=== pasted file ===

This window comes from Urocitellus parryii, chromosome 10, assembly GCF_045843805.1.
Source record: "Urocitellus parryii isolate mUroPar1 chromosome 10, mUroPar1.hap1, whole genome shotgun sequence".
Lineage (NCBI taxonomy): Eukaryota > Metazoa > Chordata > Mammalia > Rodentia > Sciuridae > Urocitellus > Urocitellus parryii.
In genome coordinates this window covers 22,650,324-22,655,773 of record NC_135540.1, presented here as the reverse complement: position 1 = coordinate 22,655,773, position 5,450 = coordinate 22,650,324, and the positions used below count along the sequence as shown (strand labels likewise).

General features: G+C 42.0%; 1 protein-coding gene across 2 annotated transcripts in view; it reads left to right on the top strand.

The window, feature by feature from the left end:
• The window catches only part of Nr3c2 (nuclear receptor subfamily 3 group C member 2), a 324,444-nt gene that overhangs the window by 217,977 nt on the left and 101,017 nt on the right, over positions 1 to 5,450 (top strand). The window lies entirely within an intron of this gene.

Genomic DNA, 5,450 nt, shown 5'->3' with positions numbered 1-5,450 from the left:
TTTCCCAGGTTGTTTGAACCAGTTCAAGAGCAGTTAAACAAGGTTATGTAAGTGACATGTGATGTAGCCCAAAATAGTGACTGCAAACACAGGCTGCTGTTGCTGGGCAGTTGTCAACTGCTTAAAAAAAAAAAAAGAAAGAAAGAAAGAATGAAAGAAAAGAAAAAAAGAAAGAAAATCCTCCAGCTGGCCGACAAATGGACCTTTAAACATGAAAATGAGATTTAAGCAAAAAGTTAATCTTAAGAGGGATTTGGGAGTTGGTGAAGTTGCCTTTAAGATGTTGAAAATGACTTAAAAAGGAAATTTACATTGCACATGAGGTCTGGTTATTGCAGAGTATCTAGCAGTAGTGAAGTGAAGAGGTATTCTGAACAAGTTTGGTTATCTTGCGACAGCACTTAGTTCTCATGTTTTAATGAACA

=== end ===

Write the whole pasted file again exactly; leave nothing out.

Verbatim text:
This window comes from Urocitellus parryii, chromosome 10, assembly GCF_045843805.1.
Source record: "Urocitellus parryii isolate mUroPar1 chromosome 10, mUroPar1.hap1, whole genome shotgun sequence".
Lineage (NCBI taxonomy): Eukaryota > Metazoa > Chordata > Mammalia > Rodentia > Sciuridae > Urocitellus > Urocitellus parryii.
In genome coordinates this window covers 22,650,324-22,655,773 of record NC_135540.1, presented here as the reverse complement: position 1 = coordinate 22,655,773, position 5,450 = coordinate 22,650,324, and the positions used below count along the sequence as shown (strand labels likewise).

General features: G+C 42.0%; 1 protein-coding gene across 2 annotated transcripts in view; it reads left to right on the top strand.

The window, feature by feature from the left end:
• The window catches only part of Nr3c2 (nuclear receptor subfamily 3 group C member 2), a 324,444-nt gene that overhangs the window by 217,977 nt on the left and 101,017 nt on the right, over positions 1 to 5,450 (top strand). The window lies entirely within an intron of this gene.

Genomic DNA, 5,450 nt, shown 5'->3' with positions numbered 1-5,450 from the left:
TTTCCCAGGTTGTTTGAACCAGTTCAAGAGCAGTTAAACAAGGTTATGTAAGTGACATGTGATGTAGCCCAAAATAGTGACTGCAAACACAGGCTGCTGTTGCTGGGCAGTTGTCAACTGCTTAAAAAAAAAAAAAGAAAGAAAGAAAGAATGAAAGAAAAGAAAAAAAGAAAGAAAATCCTCCAGCTGGCCGACAAATGGACCTTTAAACATGAAAATGAGATTTAAGCAAAAAGTTAATCTTAAGAGGGATTTGGGAGTTGGTGAAGTTGCCTTTAAGATGTTGAAAATGACTTAAAAAGGAAATTTACATTGCACATGAGGTCTGGTTATTGCAGAGTATCTAGCAGTAGTGAAGTGAAGAGGTATTCTGAACAAGTTTGGTTATCTTGCGACAGCACTTAGTTCTCATGTTTTAATGAACA